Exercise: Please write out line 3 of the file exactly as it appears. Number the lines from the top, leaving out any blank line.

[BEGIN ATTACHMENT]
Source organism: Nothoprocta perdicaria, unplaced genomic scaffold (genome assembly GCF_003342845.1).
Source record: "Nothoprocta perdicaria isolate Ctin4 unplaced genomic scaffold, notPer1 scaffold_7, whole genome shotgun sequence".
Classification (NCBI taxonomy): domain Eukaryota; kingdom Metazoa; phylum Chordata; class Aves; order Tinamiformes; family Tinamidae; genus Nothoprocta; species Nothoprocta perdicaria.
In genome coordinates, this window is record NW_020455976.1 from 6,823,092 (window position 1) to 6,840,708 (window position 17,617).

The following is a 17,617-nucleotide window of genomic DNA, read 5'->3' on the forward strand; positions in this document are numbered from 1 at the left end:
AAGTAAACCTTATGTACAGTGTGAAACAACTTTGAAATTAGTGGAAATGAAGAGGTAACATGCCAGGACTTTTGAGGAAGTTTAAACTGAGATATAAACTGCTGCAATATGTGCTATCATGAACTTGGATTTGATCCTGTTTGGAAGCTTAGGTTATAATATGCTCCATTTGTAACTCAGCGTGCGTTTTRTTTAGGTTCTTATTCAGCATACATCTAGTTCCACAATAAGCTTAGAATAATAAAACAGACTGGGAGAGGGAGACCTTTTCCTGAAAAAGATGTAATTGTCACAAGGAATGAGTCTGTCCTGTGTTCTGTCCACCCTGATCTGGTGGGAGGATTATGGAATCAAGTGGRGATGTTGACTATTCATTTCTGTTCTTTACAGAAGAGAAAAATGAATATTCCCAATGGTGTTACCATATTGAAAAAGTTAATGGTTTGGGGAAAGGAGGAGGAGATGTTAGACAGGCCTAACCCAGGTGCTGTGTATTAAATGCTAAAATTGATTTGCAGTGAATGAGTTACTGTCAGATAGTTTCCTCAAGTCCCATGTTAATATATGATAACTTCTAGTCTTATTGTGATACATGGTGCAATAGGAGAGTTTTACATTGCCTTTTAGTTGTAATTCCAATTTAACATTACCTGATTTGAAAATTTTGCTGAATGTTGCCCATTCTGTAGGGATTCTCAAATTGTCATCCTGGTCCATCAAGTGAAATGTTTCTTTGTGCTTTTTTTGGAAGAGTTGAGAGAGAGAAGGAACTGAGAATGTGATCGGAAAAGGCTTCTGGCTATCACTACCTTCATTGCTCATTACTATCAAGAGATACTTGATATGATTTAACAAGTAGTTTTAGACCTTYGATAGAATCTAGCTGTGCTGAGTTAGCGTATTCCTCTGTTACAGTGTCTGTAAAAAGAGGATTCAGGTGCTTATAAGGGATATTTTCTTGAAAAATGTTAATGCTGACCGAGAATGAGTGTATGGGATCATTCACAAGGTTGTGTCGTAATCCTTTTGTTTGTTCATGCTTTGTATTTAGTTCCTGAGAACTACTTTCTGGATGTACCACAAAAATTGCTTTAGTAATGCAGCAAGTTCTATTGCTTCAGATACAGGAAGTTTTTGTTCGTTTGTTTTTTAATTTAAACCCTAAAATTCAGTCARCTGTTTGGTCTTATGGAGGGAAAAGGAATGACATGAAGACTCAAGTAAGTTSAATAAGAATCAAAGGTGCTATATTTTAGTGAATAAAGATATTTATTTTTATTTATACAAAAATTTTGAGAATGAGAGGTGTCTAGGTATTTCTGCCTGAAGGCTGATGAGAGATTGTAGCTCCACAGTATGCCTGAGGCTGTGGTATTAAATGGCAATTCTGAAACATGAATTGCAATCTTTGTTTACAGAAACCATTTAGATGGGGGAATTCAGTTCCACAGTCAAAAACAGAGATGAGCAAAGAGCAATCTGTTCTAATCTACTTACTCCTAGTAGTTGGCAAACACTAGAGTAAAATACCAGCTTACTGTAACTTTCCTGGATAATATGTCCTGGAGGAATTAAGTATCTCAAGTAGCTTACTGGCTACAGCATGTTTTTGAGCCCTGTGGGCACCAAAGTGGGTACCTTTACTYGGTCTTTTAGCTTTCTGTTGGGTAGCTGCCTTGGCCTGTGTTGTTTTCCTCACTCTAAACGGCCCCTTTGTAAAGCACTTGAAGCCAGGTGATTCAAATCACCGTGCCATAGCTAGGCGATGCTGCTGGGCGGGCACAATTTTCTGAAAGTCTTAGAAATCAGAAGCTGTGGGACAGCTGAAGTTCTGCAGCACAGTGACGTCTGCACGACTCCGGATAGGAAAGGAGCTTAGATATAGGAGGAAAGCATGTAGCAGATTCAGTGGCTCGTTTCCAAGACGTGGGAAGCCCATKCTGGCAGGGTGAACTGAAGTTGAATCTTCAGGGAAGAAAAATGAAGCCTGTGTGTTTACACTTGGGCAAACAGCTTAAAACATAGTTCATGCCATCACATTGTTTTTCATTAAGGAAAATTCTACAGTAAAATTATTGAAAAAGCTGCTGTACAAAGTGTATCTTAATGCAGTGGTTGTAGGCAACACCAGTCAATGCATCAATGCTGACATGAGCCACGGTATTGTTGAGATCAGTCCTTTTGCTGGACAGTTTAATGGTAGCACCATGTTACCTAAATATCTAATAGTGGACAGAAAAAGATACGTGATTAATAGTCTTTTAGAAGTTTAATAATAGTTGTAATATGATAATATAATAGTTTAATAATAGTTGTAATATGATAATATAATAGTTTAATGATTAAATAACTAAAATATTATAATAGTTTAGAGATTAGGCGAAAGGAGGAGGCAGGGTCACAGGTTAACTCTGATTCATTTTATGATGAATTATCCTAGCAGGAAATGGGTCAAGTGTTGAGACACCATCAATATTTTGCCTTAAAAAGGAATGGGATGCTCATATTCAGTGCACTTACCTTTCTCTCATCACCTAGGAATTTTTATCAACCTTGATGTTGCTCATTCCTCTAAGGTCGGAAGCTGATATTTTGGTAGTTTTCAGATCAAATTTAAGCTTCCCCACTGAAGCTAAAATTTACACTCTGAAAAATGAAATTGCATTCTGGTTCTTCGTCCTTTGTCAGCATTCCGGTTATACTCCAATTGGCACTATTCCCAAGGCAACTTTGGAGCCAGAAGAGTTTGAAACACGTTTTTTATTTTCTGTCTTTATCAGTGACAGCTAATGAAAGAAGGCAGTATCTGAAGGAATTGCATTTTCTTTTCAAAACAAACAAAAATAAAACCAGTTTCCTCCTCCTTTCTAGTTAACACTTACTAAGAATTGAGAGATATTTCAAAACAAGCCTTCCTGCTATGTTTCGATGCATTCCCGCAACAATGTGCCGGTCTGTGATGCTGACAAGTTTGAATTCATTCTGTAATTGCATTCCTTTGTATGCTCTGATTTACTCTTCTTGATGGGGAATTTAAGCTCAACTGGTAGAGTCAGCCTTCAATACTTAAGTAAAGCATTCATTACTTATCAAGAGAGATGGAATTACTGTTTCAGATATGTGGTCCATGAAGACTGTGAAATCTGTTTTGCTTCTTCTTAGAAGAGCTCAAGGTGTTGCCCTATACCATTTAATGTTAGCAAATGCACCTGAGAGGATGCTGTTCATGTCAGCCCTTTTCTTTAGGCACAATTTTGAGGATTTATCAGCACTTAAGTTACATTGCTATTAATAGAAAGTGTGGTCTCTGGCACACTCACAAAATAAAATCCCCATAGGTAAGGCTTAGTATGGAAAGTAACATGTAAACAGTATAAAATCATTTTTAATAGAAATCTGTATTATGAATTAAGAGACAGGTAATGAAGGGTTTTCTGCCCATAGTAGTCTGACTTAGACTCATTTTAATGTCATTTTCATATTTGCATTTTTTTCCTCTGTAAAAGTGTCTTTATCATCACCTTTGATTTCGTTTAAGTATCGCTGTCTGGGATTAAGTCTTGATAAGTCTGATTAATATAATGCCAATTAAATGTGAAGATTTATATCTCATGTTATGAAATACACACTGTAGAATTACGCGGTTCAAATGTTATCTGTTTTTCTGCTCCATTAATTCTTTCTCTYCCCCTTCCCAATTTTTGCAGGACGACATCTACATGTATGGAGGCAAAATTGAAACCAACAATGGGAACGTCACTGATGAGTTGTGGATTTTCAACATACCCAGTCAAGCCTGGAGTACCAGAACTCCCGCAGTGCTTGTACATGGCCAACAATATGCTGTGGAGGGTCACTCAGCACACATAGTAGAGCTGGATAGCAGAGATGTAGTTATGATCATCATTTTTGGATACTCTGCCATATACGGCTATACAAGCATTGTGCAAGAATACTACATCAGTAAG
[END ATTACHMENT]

Classification (NCBI taxonomy): domain Eukaryota; kingdom Metazoa; phylum Chordata; class Aves; order Tinamiformes; family Tinamidae; genus Nothoprocta; species Nothoprocta perdicaria.